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The Value of Diversity and Inclusion


October 1, 2013

Diversity. Disabilities. Inclusion.

You often hear and see these terms used in discussions, in articles and on corporate websites, but what do they really mean and why are they important? Communications professionals thrive on words and digging into the deeper meaning and relevance.

To get to the definition of inclusion, you have to start with diversity.

Merriam-Webster defines diversity as: “the condition of having or being composed of differing elements: variety; especially: the inclusion of different types of people (as people of different races or cultures) in a group or organization.”

Sound reasonable? Yes, of course, but it hasn’t always been that way.

Changing the law

Less than 60 years ago in the United States, it was legal to discriminate against an employee or job applicant because of race, color, gender, religion, country of origin, age, pregnancy or disabilities. Recruiting, hiring, job assignments and promotions didn’t have to include or go to the most qualified applicants or employees.

Signed into law by President Lyndon B. Johnson and enacted on July 2, 1964, Title VII of the Civil Rights Act of 1964 made it illegal to discriminate against someone on the basis of race, color, religion, national origin or sex.

Title VII was landmark legislation, but it didn’t go far enough, so several laws were amended to protect the rights of additional groups of people being discriminated against. These included:

  • The Pregnancy Discrimination Act
  • The Equal Pay Act of 1963 (EPA)
  • The Age Discrimination in Employment Act of 1967 (ADEA)
  • Title I of the Americans with Disabilities Act of 1990 (ADA)

Eliminating barriers

Title I of the Americans with Disabilities Act of 1990 prohibits private employers, state and local governments, employment agencies and labor unions from discriminating against qualified individuals with disabilities in job application procedures, hiring, firing, advancement, compensation and job training, as well as other terms, conditions and privileges of employment.

By eliminating barriers to their participation in many aspects of living and working, the passage of the ADA in 1990 was a huge step forward in enabling PwDs (People with Disabilities) to join the workforce with reasonable accommodations and to share their valuable talents and skills.

According to the U.S. Office of Disability Employment Policy (ODEP), accommodations in this context are intended to ensure that qualified individuals with disabilities have employment rights that are equal to — not superior to — those of individuals without disabilities. A reasonable accommodation is a modification to a job, a work environment or the way someone works that allows an individual with a disability to apply for a job, perform essential job functions and enjoy equal access to benefits available to other individuals in the workplace.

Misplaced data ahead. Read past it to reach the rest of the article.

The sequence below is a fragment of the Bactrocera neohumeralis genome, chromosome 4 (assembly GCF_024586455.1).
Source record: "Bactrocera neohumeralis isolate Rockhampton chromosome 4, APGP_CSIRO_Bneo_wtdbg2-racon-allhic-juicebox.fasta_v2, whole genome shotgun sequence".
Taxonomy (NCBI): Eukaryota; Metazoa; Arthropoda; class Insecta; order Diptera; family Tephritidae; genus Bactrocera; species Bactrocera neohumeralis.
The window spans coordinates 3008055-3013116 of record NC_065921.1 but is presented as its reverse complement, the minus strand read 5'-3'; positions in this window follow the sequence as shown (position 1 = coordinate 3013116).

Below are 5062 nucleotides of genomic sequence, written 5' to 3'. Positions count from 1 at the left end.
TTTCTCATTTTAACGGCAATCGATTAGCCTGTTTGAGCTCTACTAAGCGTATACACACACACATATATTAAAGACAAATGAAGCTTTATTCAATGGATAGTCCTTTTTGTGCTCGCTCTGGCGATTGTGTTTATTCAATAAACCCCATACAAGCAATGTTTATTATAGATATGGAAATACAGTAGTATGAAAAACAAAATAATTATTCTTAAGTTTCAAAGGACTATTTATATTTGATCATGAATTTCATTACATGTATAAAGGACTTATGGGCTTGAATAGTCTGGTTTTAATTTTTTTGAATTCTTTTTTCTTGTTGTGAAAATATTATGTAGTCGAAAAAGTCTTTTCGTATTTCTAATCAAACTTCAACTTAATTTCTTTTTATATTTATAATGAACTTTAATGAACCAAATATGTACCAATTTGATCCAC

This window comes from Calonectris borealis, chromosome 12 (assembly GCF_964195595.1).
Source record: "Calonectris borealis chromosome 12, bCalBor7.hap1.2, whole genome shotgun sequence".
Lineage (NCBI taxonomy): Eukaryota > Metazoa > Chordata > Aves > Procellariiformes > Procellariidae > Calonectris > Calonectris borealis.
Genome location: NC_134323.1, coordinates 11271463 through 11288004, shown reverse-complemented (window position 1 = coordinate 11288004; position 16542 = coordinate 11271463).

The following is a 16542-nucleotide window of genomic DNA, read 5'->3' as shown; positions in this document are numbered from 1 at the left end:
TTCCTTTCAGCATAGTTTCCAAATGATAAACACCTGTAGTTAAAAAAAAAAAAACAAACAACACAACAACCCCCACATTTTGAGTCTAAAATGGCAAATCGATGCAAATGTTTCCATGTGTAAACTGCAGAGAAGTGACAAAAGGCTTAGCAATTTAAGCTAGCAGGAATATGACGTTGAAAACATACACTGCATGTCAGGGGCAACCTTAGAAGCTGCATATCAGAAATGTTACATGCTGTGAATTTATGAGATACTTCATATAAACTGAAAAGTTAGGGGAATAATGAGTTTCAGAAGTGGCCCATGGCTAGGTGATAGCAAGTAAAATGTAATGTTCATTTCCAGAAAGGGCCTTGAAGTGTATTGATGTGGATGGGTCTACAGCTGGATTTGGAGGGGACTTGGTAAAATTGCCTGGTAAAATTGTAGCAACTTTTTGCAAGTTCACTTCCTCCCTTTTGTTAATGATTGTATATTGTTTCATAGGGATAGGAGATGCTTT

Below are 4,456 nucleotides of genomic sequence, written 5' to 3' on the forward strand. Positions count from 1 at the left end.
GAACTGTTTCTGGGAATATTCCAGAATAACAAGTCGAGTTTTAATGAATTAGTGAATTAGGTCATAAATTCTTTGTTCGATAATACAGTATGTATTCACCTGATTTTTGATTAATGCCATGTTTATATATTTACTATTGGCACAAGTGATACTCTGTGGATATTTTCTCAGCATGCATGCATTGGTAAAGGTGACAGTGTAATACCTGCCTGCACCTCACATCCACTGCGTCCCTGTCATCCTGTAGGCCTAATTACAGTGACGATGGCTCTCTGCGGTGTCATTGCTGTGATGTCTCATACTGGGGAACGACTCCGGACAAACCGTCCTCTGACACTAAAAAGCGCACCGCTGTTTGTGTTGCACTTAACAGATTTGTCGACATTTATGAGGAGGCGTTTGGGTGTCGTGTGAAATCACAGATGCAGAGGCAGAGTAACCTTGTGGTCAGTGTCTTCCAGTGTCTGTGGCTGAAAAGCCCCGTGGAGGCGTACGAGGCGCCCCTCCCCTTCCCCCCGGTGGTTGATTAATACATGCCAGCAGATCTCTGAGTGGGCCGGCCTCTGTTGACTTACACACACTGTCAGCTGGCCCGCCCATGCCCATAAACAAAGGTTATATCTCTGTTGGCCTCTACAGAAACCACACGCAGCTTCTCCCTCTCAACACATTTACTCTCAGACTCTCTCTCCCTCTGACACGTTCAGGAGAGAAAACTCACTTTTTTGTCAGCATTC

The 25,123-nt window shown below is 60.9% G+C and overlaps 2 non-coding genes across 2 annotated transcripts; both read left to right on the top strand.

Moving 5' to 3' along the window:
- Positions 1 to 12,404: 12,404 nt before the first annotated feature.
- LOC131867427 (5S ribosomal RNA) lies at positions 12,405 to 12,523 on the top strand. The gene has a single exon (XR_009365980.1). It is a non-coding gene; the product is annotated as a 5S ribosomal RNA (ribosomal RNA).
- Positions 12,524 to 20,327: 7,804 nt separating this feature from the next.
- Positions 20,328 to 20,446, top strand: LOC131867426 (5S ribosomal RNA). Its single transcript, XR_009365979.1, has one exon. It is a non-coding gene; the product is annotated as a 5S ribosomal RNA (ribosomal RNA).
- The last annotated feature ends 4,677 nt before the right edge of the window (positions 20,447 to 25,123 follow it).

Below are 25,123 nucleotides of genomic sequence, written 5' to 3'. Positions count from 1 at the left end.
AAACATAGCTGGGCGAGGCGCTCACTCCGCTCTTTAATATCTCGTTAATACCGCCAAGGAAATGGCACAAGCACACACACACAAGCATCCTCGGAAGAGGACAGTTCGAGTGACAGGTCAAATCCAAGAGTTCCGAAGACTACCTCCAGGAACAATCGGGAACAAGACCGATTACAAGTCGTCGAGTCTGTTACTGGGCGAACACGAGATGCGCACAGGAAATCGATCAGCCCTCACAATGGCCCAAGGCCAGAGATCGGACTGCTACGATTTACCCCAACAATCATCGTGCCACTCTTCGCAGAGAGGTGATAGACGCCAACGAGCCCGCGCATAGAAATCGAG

Being aware and open

When people think about diversity in the workplace, they often focus on creating work environments with ethnic, racial and gender balance that reflects the society we live in today. However, they often overlook PwDs. Considering that about 56.7 million people — 19 percent of the population — have disabilities, according to the U.S. Census Bureau, that is a large group of employees and clients to overlook.

In the Diversity Dimensions article I wrote for the June issue of PR Tactics, “Ability Beyond Disability: Understanding Accessibility,” I discussed disability and accessibility, and mentioned inclusive communications. But inclusion goes deeper into the DNA of our society and of an organization.

There isn’t a legal definition of inclusion, and while it’s a fairly common term in our education system, defining it with a general lens is difficult. Inclusion Network does a good job explaining with this list:

  • Inclusion is about all of us.
  • Inclusion is about learning to live together.
  • Inclusion treasures diversity and builds community.
  • Inclusion is about our abilities and gifts, and how to share them.
  • Inclusion is not just a disability issue.

“People with disabilities represent a critical talent pool that is underserved and underutilized,” said Shirley Davis, director of global diversity and inclusion at the Society for Human Resource Management.

As a communications professional, you can practice and promote inclusion by your awareness of the issues surrounding diversity and by making your communications accessible to PwDs.

In today’s global, social and hyper-connected world, organizations routinely interact with clients, employees and vendors who speak different languages, come from different cultures, have different levels of technological literacy and have widely varying physical and cognitive processing abilities. So, excluding any individual means missing out on important ideas, insight and opportunities.

Quick and Accessible Communication Tips

This is not a comprehensive list, but incorporating all of these actions into your communications can help your messages reach a broader audience:

  • Use plain language.
  • Use respectful language.
  • Include images of people with disabilities in everyday situations.
  • Create accessible PDFs.
  • Caption videos.

 

Holly Nielsen Holly Nielsen was the social media manager and webmaster for the Human Ability and Accessibility Center, IBM Research, for more than 10 years until she recently took on a new role at IBM as the GTS U.S. social media leader. Follow her on Twitter at @hollynielsen.



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